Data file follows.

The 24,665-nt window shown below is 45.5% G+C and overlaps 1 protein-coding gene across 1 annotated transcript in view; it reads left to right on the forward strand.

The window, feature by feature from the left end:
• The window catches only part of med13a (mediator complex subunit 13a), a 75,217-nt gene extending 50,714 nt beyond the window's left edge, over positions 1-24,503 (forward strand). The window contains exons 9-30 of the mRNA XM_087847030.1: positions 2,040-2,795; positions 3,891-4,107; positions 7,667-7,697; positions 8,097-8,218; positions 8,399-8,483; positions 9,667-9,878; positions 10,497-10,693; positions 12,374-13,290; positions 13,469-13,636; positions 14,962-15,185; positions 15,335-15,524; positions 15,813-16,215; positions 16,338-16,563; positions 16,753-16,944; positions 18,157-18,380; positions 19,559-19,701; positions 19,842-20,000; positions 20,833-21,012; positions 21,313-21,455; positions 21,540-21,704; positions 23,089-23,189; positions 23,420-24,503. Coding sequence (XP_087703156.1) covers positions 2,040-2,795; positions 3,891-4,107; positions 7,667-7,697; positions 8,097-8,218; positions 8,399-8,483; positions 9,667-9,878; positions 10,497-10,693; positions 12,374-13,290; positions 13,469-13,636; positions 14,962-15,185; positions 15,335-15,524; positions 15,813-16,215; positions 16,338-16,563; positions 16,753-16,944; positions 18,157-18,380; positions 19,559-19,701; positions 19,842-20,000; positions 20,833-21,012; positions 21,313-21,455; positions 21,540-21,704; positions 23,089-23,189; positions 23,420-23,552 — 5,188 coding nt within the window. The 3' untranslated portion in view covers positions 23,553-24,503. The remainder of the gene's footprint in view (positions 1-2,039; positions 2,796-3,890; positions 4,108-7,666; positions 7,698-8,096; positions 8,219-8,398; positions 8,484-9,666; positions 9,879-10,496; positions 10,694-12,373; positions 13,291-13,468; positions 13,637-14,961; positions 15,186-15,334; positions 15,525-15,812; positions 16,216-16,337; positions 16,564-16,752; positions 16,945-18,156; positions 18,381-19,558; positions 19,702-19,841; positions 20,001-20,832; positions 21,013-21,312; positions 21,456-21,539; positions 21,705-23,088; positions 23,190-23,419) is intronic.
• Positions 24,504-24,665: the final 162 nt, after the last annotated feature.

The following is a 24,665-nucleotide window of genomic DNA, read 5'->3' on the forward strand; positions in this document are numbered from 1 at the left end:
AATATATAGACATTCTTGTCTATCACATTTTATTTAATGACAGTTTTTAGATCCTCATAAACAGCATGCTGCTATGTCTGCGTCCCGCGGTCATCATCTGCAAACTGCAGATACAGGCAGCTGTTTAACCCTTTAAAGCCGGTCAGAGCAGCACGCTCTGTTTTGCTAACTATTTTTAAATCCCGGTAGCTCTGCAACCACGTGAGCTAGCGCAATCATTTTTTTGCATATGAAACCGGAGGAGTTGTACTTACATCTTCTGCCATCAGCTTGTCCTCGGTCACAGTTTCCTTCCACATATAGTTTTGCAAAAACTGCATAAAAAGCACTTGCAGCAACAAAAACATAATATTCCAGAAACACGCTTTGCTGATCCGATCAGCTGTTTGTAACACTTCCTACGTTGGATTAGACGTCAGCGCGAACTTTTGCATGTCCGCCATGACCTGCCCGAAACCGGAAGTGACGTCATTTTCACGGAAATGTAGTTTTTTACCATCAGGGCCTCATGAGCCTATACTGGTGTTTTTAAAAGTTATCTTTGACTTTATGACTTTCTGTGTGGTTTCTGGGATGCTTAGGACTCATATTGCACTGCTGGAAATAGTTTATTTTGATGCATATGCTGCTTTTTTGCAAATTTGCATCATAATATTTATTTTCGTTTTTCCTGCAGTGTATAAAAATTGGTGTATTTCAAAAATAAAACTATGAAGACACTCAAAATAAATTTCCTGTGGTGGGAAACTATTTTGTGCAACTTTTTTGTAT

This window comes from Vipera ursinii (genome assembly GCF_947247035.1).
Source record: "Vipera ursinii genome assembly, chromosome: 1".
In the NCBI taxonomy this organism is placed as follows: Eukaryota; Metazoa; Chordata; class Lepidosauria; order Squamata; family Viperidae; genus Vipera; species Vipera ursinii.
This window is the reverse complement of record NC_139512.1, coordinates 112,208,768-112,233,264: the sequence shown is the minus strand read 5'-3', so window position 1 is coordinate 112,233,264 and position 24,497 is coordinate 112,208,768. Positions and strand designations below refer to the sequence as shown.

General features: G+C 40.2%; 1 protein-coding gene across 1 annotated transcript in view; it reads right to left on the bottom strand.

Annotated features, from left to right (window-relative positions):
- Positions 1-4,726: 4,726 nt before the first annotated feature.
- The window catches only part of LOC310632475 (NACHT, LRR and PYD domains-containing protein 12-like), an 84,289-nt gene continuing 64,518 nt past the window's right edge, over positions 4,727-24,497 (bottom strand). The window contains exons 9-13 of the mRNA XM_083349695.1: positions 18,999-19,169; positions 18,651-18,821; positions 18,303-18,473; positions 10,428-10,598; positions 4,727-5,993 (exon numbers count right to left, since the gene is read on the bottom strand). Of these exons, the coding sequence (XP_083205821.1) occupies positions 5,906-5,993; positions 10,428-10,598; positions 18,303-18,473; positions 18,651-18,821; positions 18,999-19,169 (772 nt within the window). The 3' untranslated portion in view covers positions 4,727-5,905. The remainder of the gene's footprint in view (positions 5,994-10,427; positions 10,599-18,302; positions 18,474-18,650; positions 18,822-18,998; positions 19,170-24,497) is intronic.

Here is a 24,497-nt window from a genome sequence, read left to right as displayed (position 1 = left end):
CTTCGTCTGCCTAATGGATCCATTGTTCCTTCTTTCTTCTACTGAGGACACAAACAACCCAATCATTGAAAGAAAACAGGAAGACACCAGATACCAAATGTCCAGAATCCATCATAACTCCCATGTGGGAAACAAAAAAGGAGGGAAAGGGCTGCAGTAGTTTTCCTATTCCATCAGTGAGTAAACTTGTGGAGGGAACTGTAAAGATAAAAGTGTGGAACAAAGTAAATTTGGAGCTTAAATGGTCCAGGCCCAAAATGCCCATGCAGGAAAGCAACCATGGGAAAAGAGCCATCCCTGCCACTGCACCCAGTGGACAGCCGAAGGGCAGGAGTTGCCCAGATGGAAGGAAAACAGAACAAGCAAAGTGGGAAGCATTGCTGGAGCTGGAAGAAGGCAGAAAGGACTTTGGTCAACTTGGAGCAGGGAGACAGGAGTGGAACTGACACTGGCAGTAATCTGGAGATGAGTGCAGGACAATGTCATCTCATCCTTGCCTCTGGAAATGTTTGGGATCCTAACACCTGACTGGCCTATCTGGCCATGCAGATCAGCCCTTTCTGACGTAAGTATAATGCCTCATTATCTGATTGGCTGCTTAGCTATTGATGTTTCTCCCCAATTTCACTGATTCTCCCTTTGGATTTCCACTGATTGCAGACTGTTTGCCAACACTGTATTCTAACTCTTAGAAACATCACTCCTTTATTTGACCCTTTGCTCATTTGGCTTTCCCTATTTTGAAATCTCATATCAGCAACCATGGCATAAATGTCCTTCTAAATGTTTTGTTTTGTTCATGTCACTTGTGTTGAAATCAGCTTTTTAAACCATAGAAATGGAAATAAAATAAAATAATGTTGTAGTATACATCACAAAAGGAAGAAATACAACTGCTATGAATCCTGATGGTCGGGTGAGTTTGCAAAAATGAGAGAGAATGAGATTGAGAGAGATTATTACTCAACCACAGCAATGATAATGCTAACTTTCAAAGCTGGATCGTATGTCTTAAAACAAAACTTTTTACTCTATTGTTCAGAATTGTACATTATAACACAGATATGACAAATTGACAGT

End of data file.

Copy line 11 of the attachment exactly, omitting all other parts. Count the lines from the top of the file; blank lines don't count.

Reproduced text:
General features: G+C 40.2%; 1 protein-coding gene across 1 annotated transcript in view; it reads right to left on the bottom strand.